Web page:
HS: I just remember being at school and my sisters making a dance routine to ‘Waterloo’ about some ducks swimming on a lake. As a teenager I listened to Nirvana and lots of Radiohead. You’re quite snobby about ABBA at that age. I think because it’s so joyful, a lot of it. There’s also lots of melancholy, even when they’re poppy.
JI: They arranged a lot of the songs for the movie, and you do tend to take something like ‘Knowing Me, Knowing You’, which is a huge and very open, massively produced pop song, and then actually when you strip it away it’s really a tragic ballad about losing someone. Which is great for actors.
CT: What was the most surreal bit of filming?
JI: The final sequence.
HS: When Cher was singing and we were all in spandex…
JD: It was deeply disturbing on many levels.
HS: There were fireworks coming out of the back of Meryl Streep as she was on this cherry picker going up and down.
CT: What about the scenes you were filming alone when playing the younger versions of the characters?
JI: I love motorbikes. As soon as I get in movies I want to ride them. Then, every time, I arrive on set and they say “Right, we’re going to tow you in.” And in this one it’s all rainy, and we tried it with me pulling up. I was going really fast and skidding to a stop in front of Lily, and in the end they said “No, that’s too dangerous.” Instead, two stuntmen attached a rope to the bike and just pulled me into shot. And I had to kind of make it look like I had skidded into the shot.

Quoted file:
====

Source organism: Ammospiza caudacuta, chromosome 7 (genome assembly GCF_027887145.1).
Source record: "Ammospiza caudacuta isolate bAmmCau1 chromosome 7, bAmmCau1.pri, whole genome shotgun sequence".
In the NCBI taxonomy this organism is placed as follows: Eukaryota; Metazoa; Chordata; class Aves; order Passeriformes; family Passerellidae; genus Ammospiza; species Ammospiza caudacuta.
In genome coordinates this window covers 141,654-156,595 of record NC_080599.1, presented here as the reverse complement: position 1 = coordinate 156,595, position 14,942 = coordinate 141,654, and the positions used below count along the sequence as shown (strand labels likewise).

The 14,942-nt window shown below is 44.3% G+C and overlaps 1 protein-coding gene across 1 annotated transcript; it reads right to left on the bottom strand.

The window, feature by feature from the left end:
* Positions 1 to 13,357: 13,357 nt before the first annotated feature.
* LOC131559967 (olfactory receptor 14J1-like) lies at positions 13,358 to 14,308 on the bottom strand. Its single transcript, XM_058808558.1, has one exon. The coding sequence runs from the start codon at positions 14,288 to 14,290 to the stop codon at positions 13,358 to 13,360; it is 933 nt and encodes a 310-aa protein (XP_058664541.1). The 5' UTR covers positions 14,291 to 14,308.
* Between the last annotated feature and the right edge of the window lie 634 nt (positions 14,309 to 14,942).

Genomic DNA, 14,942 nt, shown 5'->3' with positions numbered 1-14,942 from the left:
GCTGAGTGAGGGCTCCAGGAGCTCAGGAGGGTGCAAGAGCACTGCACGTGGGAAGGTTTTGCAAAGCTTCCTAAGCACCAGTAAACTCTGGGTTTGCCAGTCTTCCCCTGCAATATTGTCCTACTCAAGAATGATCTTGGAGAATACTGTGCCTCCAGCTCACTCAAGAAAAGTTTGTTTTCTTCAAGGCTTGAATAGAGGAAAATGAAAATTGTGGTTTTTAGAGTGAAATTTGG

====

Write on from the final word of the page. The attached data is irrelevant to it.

JD: You’ll notice that at no point are the sails up on the boat. I went out to Croatia early to learn how to commandeer a boat. That was fine. And then in the film all the sails are down and I’m just going really slowly.
CT: What about the costumes – did you have a favourite big, glam outfit?
JD: We pretend that we didn’t like the spandex at the end, but we loved it.
JI: I finally felt like me for the first time in my life. There was a real competition going around about which of the guys could put the most down their pants without the costume department telling us that we had to stop. The entire contents of a fruit bowl went missing. Dominic Cooper had about half a wardrobe down his pants.
JD: Hard to walk in those boots, though.
CT: What did you learn about yourselves during the filming?
JI: I had quite an important year of my life doing this. I found it really freeing. Just learning to enjoy things.
HS: That’s true. Every job, you learn so much, because you’re working with completely different people and directors and writers every time. I think the first thing you instantly become aware of is all your failures and weaknesses, and what you need to learn to do to do that job. I’m always learning a huge amount.
JI: There’s a thing with actors, especially young actors, and I was very guilty of it, where you think you have to suffer for your art. You’ve heard all the stories about Daniel Day Lewis going and locking himself away for a year, and you think that’s what you have to do to be good. Actually, if you watch someone really enjoying what they’re doing, it’s infectious.
Mamma Mia! Here We Go Again is available now on digital, and on 4K Ultra HD, Blu-ray and DVD from 26 November 2018 from Universal Pictures Home Entertainment.